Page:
• Security concerning ‘any time’ access to models and simulations of a company’s commercially sensitive supply chain data

Analytics – identifying what is valuable data for the business; accessing the data; poor structure of the data and an inability to understand the data

Optimisation tools for inventory – integration with installed systems

Future releases of Supply Network Analysis and Planning (SNAP) applications will include the new technologies. This will improve access and interrogation of data from markets, distribution channels and sensors that monitor movements of items through supply chains. Then, applying analytics that establish patterns in large data sets.

SNAP Applications in Supply Chains

Skills gap in Supply Chains

As software applications, technologies and tools become an expected feature within supply chain organisations, professionals will increasingly be required to have an understanding of the capabilities and limitations of software technology ‘solutions’.

This does not require supply chain professionals to become analysts – the skill base is very different. As an illustration, the course contents within two free online Artificial Intelligence introductory units are shown at edX and Udacity. However, there will be a need by supply chain professionals to ‘talk the language’, so an understanding of quantitative analysis and modelling applied to supply chains will be required, Additionally, an understanding of Machine Learning and the foundations of object-orientated language programming would assist in discussions with technologists.

Locating learning material by searching the Web can eat up many hours; however, to get started here are a few resources:

The AIMMS Optimization Modelling book provides a no cost introduction to modelling, with worked examples. It is aimed at users who are new to modelling.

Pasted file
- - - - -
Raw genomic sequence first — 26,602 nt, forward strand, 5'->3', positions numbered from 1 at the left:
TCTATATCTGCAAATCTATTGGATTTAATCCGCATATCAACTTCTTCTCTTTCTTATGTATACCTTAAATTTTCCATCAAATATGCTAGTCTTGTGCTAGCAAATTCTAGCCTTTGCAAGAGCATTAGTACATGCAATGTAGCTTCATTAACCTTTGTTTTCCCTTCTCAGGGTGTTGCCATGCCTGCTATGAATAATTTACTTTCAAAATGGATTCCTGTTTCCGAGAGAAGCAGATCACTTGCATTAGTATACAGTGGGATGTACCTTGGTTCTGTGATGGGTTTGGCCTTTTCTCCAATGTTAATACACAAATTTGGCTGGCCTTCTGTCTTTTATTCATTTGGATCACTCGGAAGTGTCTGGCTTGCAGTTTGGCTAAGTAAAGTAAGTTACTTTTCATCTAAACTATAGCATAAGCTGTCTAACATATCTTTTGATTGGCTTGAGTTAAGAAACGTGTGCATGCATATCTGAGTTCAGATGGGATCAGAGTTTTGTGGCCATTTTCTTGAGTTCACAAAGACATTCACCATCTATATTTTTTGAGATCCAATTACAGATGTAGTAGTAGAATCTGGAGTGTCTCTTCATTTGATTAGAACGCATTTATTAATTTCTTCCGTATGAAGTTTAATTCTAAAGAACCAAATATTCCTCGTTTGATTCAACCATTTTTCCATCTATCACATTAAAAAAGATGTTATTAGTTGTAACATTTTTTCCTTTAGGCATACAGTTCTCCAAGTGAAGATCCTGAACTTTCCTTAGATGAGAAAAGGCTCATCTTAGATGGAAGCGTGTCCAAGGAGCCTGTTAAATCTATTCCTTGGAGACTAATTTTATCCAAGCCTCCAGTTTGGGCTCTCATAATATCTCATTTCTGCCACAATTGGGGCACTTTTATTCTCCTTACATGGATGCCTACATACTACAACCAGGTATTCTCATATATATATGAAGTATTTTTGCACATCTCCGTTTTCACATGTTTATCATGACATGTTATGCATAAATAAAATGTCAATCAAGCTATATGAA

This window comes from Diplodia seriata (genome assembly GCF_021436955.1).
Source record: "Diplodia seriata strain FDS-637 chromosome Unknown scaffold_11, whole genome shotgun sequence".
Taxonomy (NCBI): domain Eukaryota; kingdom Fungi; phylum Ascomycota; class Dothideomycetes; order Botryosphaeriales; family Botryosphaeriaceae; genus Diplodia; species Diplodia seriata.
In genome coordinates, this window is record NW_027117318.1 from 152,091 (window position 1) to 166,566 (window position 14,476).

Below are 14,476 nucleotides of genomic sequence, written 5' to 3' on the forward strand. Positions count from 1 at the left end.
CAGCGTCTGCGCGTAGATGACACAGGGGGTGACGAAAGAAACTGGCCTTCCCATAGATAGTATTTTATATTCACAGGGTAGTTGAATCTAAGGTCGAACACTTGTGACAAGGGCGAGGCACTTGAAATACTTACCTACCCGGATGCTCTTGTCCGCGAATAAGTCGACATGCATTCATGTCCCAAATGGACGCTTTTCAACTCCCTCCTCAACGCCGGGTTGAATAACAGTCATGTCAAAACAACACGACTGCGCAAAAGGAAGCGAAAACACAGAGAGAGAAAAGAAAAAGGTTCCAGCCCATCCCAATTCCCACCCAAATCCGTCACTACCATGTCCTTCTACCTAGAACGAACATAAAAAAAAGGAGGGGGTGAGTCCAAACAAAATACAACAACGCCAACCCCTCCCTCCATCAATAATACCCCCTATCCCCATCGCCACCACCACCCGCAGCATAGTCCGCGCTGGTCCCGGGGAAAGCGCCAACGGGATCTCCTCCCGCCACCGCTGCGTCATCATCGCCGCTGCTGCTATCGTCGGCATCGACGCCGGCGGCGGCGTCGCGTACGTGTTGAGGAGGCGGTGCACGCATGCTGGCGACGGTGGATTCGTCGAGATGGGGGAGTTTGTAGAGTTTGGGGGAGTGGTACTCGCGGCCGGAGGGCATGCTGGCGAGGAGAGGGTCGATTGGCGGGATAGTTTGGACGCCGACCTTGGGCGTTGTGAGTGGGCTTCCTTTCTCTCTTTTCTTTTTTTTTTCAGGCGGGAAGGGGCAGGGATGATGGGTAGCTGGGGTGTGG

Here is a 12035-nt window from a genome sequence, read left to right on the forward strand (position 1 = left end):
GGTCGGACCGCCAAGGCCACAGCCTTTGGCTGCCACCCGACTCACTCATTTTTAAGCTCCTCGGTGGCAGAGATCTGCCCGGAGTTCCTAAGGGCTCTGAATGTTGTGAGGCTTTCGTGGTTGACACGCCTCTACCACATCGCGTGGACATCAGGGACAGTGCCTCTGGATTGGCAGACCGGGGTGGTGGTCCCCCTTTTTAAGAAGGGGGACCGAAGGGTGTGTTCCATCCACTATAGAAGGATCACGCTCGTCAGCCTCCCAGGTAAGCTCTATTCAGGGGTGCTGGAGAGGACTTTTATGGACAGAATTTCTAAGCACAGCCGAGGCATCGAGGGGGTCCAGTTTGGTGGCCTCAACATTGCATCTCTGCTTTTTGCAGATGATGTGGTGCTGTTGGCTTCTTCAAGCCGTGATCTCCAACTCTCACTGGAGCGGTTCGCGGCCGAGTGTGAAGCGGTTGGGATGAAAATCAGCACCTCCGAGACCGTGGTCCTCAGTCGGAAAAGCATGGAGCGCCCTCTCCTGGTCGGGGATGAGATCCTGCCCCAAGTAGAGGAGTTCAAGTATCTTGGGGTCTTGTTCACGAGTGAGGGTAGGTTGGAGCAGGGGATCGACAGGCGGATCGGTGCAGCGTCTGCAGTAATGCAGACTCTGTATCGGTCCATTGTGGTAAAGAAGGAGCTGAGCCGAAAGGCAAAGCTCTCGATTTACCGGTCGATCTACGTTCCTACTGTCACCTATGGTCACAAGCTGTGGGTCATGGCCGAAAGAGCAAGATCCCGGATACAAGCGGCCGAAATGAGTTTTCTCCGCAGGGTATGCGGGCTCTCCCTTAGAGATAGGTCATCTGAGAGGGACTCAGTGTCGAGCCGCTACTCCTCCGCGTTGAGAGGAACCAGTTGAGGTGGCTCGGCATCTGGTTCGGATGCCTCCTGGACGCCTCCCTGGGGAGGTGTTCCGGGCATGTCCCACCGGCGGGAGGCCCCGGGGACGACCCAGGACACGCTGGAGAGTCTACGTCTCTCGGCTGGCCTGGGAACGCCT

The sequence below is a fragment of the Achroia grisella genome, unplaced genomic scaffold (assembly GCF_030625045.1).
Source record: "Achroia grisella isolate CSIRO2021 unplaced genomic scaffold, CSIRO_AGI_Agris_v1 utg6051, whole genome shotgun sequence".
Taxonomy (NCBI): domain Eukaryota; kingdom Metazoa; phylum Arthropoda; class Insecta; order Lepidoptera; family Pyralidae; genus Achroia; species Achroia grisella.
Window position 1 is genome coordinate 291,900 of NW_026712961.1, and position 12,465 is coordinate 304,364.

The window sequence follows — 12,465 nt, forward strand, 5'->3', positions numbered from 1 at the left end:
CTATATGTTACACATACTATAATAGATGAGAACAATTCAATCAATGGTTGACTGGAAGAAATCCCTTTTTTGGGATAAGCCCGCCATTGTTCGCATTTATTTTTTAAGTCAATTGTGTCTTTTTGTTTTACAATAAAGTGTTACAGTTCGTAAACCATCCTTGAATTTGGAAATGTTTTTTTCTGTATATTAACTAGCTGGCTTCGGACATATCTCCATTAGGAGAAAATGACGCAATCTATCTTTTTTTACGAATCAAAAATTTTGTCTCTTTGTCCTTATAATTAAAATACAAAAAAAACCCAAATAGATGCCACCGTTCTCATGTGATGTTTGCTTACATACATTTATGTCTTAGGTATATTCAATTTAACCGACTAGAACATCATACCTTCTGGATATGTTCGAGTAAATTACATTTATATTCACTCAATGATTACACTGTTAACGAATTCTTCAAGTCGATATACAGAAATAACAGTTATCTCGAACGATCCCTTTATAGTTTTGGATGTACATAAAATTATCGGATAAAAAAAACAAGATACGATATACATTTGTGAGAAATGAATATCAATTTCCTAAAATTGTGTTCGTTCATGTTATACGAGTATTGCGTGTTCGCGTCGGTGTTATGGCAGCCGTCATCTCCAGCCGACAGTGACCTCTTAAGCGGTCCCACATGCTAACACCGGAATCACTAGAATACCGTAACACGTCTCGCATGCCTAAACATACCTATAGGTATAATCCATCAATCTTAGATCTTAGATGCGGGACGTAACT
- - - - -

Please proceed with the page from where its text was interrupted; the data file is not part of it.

A Gentle Guide to Machine Learning provides an overview of the topic

LucidChart allows you to diagram a supply network using templates – value stream maps and process maps are provided.

David Cobby in Recent Comments has recommended the following software apps to better understand supply chain modelling:

ModelRisk a free Monte Carlo simulation Excel add-in that allows probability distribution functions to describe uncertainty about values. Monte Carlo simulation is then used to generate possible scenarios.

What’sBest! is an Excel add-in that allows you to build optimisation models in a free form layout within a spreadsheet.

ExtendSim provides a range of tools for any type of simulation.

As supply chains continue to evolve, so your learning about them must continue, so understanding the fundamentals of supply chains is necessary. Learn About Logistics has free eBooks and downloads, plus the weekly blog. Some consultancy web sites have articles of value, but few Logistics Service Providers have information that assists people to learn about business operations. It is therefore good to see that Allyn International Services Inc. offers four online introductory training courses as a free resource.

If you know of Web sites that feature learning about Supply Chains, please send a Comment.

The supply chain professionals at each node of a Supply Network must understand and respond to Uncertainty in Supply Chain. The COVID-19 pandemic has highlighted Uncertainty in supply chains (with unknown outcomes, costs and time-frames) as a major challenge and which technologies have only just begun to address. This is now your opportunity to master Uncertainty – an increasingly important feature of supply chains.

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About the Author

Roger Oakden

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With my background as a practitioner, consultant and educator, I am uniquely qualified to provide practical learning in supply chains and logistics. I have co-authored a book on these subjects, published by McGraw-Hill. As the program Manager at RMIT University in Melbourne, Australia, I developed and presented the largest supply chain post-graduate program in the Asia Pacific region, with centres in Melbourne, Singapore and Hong Kong. Read More...